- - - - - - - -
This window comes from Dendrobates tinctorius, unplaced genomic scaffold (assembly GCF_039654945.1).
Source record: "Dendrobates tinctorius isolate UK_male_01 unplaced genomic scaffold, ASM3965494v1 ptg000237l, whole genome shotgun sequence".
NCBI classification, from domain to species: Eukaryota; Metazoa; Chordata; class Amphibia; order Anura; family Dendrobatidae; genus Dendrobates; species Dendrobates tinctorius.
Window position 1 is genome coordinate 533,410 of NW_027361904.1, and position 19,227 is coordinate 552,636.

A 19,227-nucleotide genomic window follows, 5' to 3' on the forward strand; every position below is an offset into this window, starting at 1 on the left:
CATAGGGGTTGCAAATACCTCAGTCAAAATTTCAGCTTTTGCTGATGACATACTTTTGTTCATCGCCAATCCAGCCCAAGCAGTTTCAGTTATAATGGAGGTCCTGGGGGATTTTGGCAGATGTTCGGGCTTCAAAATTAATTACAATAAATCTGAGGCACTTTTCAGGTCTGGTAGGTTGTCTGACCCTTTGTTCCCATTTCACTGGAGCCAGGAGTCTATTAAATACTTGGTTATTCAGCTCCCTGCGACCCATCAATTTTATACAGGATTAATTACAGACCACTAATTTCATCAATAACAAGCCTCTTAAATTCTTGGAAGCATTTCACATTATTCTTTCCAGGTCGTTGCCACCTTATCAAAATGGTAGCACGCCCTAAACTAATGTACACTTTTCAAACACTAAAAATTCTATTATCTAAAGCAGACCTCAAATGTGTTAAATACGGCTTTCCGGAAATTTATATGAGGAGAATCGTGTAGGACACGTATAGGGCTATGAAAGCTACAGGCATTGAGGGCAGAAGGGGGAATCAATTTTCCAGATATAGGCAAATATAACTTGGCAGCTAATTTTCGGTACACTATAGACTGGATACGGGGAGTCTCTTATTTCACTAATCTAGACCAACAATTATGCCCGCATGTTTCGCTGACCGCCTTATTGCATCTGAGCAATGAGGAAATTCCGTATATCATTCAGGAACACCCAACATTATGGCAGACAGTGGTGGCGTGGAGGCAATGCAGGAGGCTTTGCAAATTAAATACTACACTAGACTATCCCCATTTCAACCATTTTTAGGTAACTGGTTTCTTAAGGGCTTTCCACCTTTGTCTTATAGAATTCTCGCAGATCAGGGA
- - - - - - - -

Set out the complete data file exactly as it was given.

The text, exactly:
This window comes from Dendrobates tinctorius, unplaced genomic scaffold (assembly GCF_039654945.1).
Source record: "Dendrobates tinctorius isolate UK_male_01 unplaced genomic scaffold, ASM3965494v1 ptg000237l, whole genome shotgun sequence".
NCBI classification, from domain to species: Eukaryota; Metazoa; Chordata; class Amphibia; order Anura; family Dendrobatidae; genus Dendrobates; species Dendrobates tinctorius.
Window position 1 is genome coordinate 533,410 of NW_027361904.1, and position 19,227 is coordinate 552,636.

A 19,227-nucleotide genomic window follows, 5' to 3' on the forward strand; every position below is an offset into this window, starting at 1 on the left:
CATAGGGGTTGCAAATACCTCAGTCAAAATTTCAGCTTTTGCTGATGACATACTTTTGTTCATCGCCAATCCAGCCCAAGCAGTTTCAGTTATAATGGAGGTCCTGGGGGATTTTGGCAGATGTTCGGGCTTCAAAATTAATTACAATAAATCTGAGGCACTTTTCAGGTCTGGTAGGTTGTCTGACCCTTTGTTCCCATTTCACTGGAGCCAGGAGTCTATTAAATACTTGGTTATTCAGCTCCCTGCGACCCATCAATTTTATACAGGATTAATTACAGACCACTAATTTCATCAATAACAAGCCTCTTAAATTCTTGGAAGCATTTCACATTATTCTTTCCAGGTCGTTGCCACCTTATCAAAATGGTAGCACGCCCTAAACTAATGTACACTTTTCAAACACTAAAAATTCTATTATCTAAAGCAGACCTCAAATGTGTTAAATACGGCTTTCCGGAAATTTATATGAGGAGAATCGTGTAGGACACGTATAGGGCTATGAAAGCTACAGGCATTGAGGGCAGAAGGGGGAATCAATTTTCCAGATATAGGCAAATATAACTTGGCAGCTAATTTTCGGTACACTATAGACTGGATACGGGGAGTCTCTTATTTCACTAATCTAGACCAACAATTATGCCCGCATGTTTCGCTGACCGCCTTATTGCATCTGAGCAATGAGGAAATTCCGTATATCATTCAGGAACACCCAACATTATGGCAGACAGTGGTGGCGTGGAGGCAATGCAGGAGGCTTTGCAAATTAAATACTACACTAGACTATCCCCATTTCAACCATTTTTAGGTAACTGGTTTCTTAAGGGCTTTCCACCTTTGTCTTATAGAATTCTCGCAGATCAGGGA